Hoa Lo Prison

Maison Centrale, Hoa Lo, the “Hanoi Hilton” (or the “Hanoi Hilton Hotel”, according to the museum’s typically humorless placard description)—Hanoi’s most important historical prison complex has gone by many names since it was built beginning in 1886. Today it is known as the Hoa Lo Prison museum, and is best known to western tourists as the place where US POWs, John McCain being the most famous of the cohort, were held during the Vietnam War. But if one arrived at the museum expecting the prison’s role in the Second Indochina War to be the focus, as many do, I imagine, they would be disappointed. The museum rather focuses on the prison’s genesis as a place where the French colonial authorities could imprison, torture, and execute Vietnamese anti-colonial resistors.

The Hoa Lo museum is in many ways summative of Vietnam’s approach to publicly memorializing the Vietnamese wars, and seemed a fitting final stop on our two-week tour of the country. The museum is contained in what remains of the prison; most of the complex was demolished to accommodate the footprints of the Hanoi Towers, two mid-rise mixed-use office and apartment buildings. Our tour guide remarked that this was necessary for Vietnam’s development, though it is unclear why such a historically significant site was mostly demolished for the sake of modernity over, say, any number of the many dilapidated French colonial buildings that pepper Hanoi (or, better yet, basically anywhere else).

This preferencing of development and the future over history and the past is common in Vietnam. The Cu Chi Tunnels that remained after America’s merciless bombing campaign of Southern Vietnam are presented to tourists in a Disney-fied complex complete with a shooting range, a model village, and creepy animatronic comrades tirelessly toiling away at various common tasks (i.e. hammering American bomb shrapnel into tools, making food, etc.). Our tour guide at the Reunification Palace in Ho Chi Minh City told us that it was preserved in the condition the Communist forces found it when they took Saigon in 1975, which seemed mostly true, yet the ornate main reception hall displayed an Abbott Labs banner—it was conveyed to us at multiple turns that the palace could be essentially rented for corporate events. This impulse to present a certain kind of face for tourists even crept into the allegedly somber War Remnants Museum: directly outside of the distressing and grotesque exhibit about the ravage done to the Vietnamese people by Agent Orange was a prominently-logoed ticket booth for Saigon’s version of Cirque-du-Soleil. The creep of capitalism and development, and tourism’s prime role in post-Doi Moi Vietnam’s economic scheme, was even more insidious and apparent in the state of the country’s lesser museums (i.e. the ones that don’t draw legions of tour groups). The Ho Chi Minh City Fine Arts Museum was dilapidated, many of the paintings warped or peeling like the walls of the once-grand French colonial palace it is housed in; the lights in the Ton Duc Thang Museum had to be turned on for a group of us when we strolled in.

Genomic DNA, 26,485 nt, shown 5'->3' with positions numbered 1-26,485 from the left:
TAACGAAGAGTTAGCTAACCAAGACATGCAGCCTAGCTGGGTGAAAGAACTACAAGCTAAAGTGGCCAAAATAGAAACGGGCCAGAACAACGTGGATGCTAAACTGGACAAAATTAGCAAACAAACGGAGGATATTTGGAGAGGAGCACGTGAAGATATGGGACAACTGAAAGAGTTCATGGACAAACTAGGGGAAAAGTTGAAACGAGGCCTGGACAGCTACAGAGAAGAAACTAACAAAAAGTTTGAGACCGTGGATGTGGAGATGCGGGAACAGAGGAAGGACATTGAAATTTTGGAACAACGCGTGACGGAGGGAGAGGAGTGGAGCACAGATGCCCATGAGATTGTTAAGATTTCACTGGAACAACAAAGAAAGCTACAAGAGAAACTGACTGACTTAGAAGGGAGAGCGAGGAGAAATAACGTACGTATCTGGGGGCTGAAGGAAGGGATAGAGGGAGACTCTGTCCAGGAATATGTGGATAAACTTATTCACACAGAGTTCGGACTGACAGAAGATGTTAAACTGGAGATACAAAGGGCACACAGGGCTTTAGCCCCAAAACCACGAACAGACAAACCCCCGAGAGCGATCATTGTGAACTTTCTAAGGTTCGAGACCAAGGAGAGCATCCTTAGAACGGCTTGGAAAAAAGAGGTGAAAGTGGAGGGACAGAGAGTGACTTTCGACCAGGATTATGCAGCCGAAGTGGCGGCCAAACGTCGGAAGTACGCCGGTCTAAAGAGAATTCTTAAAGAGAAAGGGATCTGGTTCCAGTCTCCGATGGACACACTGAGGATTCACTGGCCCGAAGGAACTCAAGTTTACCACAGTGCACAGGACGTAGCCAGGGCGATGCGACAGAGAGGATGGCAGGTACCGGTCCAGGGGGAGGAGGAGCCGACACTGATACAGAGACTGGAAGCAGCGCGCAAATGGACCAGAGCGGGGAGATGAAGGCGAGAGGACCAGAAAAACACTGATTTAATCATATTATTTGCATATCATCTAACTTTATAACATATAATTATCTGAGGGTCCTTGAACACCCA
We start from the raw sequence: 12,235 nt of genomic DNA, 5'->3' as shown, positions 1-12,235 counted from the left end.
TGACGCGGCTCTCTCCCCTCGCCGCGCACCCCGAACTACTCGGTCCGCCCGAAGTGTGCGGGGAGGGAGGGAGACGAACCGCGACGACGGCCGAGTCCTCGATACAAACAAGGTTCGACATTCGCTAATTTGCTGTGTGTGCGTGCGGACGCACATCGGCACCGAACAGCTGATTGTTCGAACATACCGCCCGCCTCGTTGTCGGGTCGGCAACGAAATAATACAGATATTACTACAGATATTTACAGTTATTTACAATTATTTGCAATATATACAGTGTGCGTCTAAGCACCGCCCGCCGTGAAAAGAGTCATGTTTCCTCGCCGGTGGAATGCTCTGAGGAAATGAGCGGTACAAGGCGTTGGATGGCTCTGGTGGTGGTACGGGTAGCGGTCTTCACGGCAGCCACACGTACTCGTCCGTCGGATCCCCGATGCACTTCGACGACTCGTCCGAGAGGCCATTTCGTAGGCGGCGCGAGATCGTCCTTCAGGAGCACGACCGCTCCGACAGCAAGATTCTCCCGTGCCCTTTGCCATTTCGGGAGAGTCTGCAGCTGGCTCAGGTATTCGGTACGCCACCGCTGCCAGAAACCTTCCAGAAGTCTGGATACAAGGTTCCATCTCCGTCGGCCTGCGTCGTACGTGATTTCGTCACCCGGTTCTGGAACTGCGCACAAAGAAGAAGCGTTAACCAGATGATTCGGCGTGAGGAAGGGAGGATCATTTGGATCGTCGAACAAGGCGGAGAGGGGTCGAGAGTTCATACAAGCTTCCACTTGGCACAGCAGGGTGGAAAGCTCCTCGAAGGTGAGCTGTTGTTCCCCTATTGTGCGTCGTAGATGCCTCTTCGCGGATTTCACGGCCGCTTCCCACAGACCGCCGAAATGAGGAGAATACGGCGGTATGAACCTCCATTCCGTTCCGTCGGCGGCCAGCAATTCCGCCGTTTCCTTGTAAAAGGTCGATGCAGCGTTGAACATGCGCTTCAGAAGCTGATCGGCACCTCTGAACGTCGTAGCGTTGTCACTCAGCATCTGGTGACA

Hoa Lo is the clearest distillation of the Vietnamese government’s public memorializing philosophy (or lack thereof). Preservation and presentation are not at the forefront, rather an ideological kernel of resistance and struggle, qualities fundamentally linked to Marxism and the Vietnamese Communist Party, is meant to be conveyed—beyond that, as far as Vietnam’s most potent historical sites and events are concerned, not much else matters.